Interpreting Serial Data

Serial data is passed byte by byte from one device to another. It’s up to you to decide how each device (computer or microcontroller) should interpret those bytes, when the beginning of a message is, when the end is, and what to do with the bytes in between.

Before you can pass messages, however, the two devices need to agree on the rate at which they’ll exchange data, the number of bits per byte, etc. Generally, 8 bits, no parity, one stop bit is a good standard, and somewhere between 2400 and 9600 baud is a decent rate for small amounts of data.

Computers use numbers to represent alphanumeric characters (letters and numbers and punctuation) in bytes. There is a standard code, called the ASCII code (it stands for American Standard Code for Information Interchange), that assigns each number or letter a specific byte value from 0 to 255. For example, capital A is ASCII value 65. This chart can be found in many computer manuals’ indexes, and all over the place online. Here’s one online version. ASCII is a very common code (though not the only one), and is used by many devices as part of their serial protocol. As you can tell by the name, ASCII is very much biased to English alphanumeric communication. It’s convenient, in that any ASCII symbol can be represented in one byte, but it’s also limited. Other alphanumeric systems with more characters than the limited number in the Latin (English) are not represented in ASCII. ASCII has been superseded by Unicode, but fortunately the most common form of Unicode, UTF-8, is compatible with ASCII. For more on Unicode, see this informative blog post┬áby Umer Mansoor.

If you’re only sending one number, and that number is less than 255, you know it can fit in a byte. This kind of message is easy. Just send the same byte over and over, and the computer can pick it up at any time. If you’re sending more than that (and you usually are), things are a little more complicated. The receiving computer has to know when the message starts and when it ends.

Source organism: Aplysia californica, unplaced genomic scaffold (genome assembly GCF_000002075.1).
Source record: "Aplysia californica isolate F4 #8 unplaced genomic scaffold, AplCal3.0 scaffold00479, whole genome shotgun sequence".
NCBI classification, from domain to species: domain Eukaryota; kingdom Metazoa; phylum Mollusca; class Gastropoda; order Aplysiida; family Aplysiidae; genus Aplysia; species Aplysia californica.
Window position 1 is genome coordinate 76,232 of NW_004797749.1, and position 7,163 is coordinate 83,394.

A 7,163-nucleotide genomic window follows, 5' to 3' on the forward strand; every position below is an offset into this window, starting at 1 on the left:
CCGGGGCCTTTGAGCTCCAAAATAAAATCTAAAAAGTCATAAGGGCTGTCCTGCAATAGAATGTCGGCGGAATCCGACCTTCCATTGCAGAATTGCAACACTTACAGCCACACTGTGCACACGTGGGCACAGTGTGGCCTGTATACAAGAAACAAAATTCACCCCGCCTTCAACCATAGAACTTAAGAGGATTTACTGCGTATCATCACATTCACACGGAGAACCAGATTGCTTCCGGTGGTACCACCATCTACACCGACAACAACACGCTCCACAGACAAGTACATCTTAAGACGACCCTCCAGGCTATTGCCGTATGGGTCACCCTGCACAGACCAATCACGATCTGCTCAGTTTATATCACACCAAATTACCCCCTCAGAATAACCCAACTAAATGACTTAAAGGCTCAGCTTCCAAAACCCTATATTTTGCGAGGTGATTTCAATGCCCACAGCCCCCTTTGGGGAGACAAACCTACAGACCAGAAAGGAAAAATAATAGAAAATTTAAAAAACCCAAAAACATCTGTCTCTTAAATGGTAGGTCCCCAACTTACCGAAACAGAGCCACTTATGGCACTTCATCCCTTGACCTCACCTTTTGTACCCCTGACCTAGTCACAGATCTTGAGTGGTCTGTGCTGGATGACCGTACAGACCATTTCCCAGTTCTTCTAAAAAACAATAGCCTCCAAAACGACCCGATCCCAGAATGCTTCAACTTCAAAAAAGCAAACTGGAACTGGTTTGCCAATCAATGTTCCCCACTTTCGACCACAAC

Different serial devices will use different codes to perform different actions. If a device, like a tape deck, laserdisk player, etc. is serial controllable, there will usually be a section in its manual outlining the messages it expects to receive, and at what baud rates it expects to receive them.

In Arduino, if you want to convert a byte’s raw value to the ASCII characters representing it, use the DEC modifier, like so:

Serial.print(myVar, DEC);

If the value of myVar was 134, this line would return three bytes, containing the characters “1”, “3”, and “4”.

Once you’ve got the microcontroller programmed and hooked to the computer, the first thing you should do is test to see what the microcontroller is sending using the simplest program possible. On the mac, ZTerm does the job well, as does the screen command in the Terminal program; on the PC, HyperTerminal works well. Set the baudrate and settings to the same as what you’ve programmed the microcontroller set to, and connect. If there’s an option for flow control, choose ‘none’. You should see the ASCII representations of whatever bytes you’re sending.

The biggest challenge to serial communication is making sure you get all the bytes, and that you get them in the right order. If the computer (PC or microcontroller) was doing something else at the instant that it should have been listening to the serial port, or it its input buffer has overflowed (i.e. if you’ve received more data than the computer has processed), you may lose some data. There’s no single way of making sure you get the right data, but there are some fundamentals you can check:

1. How many bytes am I sending? Am I receiving the same number of bytes?

For example, if the microcontroller is sending 3 variables, for 3 sensors, the PC needs to receive all three in order to act on them.

2. Did I get the bytes in the right order?

If the sender were sending “ABC” over and over, as “ABCABCABCABC” etc, it’s possible that the receiver might not start receiving at the beginning, and get “BCABCABCABCABCA” instead. This is a problem if, say, A is the right switch, B is the center switch, and C is the left switch. In order to avoid this, it’s sometimes useful to send some value at the start or the end of your data string that’s a constant number, and different from the other values. For example, if A can range from 0 to 100, and B can range from 0 to 100, and C can range from 0 to 100, perhaps you send 101 at the beginning of each string. In BASIC code, that might look like this:

PICBasic Pro:

 A var byte
 B var Byte
 C var Byte
 headerByte var byte

headerbyte = 101